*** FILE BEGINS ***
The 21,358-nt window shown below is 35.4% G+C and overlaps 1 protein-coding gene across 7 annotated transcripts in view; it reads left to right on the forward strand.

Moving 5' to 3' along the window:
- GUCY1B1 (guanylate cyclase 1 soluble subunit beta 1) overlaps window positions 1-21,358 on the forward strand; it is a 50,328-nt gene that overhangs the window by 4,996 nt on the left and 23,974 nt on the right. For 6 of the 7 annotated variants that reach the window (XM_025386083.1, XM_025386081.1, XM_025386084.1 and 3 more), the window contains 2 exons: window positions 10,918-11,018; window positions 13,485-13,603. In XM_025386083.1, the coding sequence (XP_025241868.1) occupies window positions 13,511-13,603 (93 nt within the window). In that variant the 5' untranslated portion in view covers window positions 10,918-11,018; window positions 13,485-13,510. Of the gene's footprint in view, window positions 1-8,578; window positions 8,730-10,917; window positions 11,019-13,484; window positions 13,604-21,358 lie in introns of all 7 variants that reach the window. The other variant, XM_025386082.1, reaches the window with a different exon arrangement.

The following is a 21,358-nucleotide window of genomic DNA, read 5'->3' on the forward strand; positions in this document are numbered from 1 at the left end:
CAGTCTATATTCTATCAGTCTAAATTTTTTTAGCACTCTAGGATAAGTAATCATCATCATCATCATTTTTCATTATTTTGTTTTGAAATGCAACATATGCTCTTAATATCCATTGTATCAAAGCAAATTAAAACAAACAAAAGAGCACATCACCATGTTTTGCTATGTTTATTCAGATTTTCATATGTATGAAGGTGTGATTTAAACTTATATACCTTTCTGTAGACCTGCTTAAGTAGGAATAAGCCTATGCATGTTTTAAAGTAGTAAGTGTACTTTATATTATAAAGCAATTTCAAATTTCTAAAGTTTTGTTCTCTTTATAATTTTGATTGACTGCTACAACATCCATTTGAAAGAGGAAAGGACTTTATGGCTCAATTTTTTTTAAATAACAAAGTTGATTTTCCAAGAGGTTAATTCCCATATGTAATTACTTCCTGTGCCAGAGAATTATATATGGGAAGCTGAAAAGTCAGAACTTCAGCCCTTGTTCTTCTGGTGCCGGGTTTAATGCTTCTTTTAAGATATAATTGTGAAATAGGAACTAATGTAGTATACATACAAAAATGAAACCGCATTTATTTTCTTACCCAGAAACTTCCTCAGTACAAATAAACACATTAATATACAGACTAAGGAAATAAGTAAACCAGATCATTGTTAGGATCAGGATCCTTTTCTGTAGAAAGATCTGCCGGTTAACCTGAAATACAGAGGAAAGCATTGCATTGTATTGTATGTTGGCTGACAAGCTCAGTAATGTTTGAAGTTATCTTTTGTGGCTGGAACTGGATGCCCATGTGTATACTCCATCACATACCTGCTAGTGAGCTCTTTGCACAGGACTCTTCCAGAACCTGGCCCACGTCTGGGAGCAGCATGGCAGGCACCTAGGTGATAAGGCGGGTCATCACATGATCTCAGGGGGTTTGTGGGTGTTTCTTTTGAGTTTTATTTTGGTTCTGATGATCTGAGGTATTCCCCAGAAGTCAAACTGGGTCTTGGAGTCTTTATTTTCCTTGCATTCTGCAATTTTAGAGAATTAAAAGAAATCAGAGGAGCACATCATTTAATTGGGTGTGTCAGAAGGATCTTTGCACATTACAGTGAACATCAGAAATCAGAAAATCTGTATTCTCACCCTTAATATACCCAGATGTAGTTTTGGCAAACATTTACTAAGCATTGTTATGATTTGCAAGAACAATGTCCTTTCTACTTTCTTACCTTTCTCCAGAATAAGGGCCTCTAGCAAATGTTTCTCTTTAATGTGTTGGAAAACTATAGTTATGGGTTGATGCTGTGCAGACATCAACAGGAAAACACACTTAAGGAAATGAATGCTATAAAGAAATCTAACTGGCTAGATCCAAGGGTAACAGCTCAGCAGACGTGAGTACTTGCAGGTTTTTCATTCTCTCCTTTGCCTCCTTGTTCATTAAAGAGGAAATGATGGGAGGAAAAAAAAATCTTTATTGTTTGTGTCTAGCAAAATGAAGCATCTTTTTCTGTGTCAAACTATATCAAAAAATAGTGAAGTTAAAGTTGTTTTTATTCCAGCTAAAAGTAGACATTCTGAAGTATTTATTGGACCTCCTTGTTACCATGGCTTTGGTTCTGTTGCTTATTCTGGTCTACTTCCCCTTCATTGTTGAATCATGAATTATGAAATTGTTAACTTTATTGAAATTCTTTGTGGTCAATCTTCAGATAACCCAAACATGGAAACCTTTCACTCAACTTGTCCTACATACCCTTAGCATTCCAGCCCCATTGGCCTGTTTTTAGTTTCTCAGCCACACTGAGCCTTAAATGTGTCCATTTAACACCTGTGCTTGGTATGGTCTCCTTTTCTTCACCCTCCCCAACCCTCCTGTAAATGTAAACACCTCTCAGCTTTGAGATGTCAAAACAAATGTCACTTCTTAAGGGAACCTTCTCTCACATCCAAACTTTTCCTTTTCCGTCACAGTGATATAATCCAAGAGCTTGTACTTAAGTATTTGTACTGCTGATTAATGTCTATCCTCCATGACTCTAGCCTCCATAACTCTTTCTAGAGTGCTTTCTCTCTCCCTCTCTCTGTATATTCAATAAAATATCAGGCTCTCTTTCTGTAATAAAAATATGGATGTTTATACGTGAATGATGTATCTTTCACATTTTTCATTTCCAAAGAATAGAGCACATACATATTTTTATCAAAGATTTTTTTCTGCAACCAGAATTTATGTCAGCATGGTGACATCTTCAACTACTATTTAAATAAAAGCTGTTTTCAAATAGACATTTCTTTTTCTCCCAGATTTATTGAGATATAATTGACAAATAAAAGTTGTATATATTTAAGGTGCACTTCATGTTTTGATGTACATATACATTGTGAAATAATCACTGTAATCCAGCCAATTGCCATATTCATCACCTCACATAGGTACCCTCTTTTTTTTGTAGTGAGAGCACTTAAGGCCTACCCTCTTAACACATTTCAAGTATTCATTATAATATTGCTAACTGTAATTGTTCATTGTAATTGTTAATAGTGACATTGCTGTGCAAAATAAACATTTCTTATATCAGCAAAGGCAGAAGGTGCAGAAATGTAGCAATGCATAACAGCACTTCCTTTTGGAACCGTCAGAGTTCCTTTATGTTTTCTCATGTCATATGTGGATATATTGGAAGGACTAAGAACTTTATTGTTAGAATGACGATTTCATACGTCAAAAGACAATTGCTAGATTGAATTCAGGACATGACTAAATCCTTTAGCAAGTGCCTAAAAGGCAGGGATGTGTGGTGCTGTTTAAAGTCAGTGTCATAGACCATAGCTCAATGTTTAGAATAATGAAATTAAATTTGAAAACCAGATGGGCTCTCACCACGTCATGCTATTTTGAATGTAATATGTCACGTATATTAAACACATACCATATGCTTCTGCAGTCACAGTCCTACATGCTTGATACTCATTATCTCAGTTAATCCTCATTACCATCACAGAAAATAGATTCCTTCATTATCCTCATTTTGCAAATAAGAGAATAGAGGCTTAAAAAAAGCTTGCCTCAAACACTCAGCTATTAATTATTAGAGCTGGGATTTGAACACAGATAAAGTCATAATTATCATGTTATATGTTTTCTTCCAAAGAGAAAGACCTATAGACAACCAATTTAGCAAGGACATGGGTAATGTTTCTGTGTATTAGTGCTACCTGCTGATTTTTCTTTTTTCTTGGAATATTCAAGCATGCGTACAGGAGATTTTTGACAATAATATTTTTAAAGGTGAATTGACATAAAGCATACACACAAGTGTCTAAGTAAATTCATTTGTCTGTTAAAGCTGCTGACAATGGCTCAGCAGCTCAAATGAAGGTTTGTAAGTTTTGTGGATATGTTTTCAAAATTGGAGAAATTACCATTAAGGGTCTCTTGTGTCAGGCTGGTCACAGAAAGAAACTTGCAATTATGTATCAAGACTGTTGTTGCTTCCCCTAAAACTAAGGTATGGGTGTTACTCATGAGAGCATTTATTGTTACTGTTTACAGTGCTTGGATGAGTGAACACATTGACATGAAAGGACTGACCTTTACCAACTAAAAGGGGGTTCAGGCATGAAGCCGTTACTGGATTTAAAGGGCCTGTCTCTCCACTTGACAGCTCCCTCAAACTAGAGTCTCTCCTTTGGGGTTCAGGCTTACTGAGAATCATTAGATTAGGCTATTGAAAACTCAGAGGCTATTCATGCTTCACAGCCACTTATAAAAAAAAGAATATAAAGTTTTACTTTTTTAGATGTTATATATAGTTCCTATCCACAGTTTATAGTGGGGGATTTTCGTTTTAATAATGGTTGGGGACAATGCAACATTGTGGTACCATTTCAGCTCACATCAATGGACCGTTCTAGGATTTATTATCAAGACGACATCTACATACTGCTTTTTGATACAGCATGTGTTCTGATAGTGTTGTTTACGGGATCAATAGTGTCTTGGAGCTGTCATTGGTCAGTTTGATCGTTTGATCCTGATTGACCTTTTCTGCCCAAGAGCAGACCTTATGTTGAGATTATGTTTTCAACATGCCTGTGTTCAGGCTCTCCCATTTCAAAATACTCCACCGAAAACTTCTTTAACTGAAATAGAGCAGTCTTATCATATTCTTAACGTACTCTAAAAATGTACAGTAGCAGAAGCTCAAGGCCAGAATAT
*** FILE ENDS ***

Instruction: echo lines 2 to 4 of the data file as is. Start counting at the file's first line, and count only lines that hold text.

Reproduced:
Moving 5' to 3' along the window:
- GUCY1B1 (guanylate cyclase 1 soluble subunit beta 1) overlaps window positions 1-21,358 on the forward strand; it is a 50,328-nt gene that overhangs the window by 4,996 nt on the left and 23,974 nt on the right. For 6 of the 7 annotated variants that reach the window (XM_025386083.1, XM_025386081.1, XM_025386084.1 and 3 more), the window contains 2 exons: window positions 10,918-11,018; window positions 13,485-13,603. In XM_025386083.1, the coding sequence (XP_025241868.1) occupies window positions 13,511-13,603 (93 nt within the window). In that variant the 5' untranslated portion in view covers window positions 10,918-11,018; window positions 13,485-13,510. Of the gene's footprint in view, window positions 1-8,578; window positions 8,730-10,917; window positions 11,019-13,484; window positions 13,604-21,358 lie in introns of all 7 variants that reach the window. The other variant, XM_025386082.1, reaches the window with a different exon arrangement.

The following is a 21,358-nucleotide window of genomic DNA, read 5'->3' on the forward strand; positions in this document are numbered from 1 at the left end: